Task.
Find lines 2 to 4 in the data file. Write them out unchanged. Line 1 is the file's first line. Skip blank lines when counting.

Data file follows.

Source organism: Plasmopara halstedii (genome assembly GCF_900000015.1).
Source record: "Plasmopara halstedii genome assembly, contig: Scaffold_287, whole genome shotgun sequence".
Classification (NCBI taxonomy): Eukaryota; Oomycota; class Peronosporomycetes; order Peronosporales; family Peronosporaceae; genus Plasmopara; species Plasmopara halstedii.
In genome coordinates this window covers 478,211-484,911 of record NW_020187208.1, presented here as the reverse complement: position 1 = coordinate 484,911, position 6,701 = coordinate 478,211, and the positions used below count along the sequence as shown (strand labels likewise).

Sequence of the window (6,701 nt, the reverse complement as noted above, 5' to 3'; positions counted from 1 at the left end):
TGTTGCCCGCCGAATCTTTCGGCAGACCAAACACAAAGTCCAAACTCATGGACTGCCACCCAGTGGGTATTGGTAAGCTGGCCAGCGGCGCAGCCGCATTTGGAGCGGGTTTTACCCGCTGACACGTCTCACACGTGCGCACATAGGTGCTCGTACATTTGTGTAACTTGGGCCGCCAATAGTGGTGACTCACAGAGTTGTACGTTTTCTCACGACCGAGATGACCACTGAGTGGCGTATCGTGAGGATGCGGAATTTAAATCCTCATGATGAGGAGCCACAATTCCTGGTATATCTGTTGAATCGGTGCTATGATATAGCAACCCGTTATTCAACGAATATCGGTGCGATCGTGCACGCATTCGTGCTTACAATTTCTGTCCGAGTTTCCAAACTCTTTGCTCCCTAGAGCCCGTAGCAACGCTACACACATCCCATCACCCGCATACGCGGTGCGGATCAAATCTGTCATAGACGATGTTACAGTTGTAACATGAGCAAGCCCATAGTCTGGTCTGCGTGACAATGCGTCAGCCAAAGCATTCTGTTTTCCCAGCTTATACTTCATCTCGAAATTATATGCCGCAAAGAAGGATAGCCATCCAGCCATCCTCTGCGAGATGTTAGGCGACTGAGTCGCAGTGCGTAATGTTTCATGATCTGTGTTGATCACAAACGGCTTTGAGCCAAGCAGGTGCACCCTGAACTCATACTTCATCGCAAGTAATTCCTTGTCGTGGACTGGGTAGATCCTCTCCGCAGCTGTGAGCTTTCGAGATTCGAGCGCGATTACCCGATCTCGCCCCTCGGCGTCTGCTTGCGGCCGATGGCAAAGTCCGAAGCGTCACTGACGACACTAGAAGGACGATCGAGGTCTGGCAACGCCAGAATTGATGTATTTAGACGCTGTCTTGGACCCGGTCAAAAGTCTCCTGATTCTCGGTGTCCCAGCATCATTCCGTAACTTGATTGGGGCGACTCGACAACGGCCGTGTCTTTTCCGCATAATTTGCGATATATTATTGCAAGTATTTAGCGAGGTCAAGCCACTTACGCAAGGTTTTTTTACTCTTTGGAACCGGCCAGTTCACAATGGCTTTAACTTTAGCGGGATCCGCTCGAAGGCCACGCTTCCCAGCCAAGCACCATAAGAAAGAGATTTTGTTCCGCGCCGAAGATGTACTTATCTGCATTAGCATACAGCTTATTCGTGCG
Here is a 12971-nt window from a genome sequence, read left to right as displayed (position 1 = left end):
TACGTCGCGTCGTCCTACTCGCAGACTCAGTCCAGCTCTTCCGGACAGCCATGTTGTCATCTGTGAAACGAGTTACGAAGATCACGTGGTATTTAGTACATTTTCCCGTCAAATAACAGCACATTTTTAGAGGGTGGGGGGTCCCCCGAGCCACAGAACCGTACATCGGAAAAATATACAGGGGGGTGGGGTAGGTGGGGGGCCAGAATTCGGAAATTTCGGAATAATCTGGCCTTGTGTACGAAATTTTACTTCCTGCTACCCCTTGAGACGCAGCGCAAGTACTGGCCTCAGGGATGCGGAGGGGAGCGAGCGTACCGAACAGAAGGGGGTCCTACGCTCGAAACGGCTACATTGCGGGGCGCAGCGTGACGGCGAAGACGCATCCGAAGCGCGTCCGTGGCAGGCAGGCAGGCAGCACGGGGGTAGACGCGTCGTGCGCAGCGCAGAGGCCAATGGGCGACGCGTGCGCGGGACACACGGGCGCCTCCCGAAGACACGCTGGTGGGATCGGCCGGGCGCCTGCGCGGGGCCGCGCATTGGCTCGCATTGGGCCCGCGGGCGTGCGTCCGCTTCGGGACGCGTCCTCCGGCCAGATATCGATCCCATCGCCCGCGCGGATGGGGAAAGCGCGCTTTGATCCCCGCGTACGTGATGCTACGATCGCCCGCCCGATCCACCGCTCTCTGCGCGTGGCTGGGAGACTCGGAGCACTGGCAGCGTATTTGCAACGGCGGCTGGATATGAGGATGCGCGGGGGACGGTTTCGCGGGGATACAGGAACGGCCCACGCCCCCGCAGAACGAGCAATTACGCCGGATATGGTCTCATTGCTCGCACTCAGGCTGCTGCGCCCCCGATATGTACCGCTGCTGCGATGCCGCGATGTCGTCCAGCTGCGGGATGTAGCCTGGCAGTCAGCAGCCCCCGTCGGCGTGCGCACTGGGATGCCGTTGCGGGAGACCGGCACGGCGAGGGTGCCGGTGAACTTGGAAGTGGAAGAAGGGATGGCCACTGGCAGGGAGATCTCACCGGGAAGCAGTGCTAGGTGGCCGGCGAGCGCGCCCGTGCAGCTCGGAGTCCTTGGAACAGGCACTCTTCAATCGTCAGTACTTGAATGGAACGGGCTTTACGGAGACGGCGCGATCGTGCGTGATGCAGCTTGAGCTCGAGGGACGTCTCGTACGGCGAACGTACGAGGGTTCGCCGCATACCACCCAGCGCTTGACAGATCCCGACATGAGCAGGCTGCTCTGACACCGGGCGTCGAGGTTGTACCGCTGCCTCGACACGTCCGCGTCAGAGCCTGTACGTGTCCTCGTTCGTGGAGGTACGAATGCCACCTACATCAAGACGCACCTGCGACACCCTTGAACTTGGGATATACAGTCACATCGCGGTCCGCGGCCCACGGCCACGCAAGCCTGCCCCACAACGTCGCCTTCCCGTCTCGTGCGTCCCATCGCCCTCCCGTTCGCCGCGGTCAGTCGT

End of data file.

Source record: "Plasmopara halstedii genome assembly, contig: Scaffold_287, whole genome shotgun sequence".
Classification (NCBI taxonomy): Eukaryota; Oomycota; class Peronosporomycetes; order Peronosporales; family Peronosporaceae; genus Plasmopara; species Plasmopara halstedii.
In genome coordinates this window covers 478,211-484,911 of record NW_020187208.1, presented here as the reverse complement: position 1 = coordinate 484,911, position 6,701 = coordinate 478,211, and the positions used below count along the sequence as shown (strand labels likewise).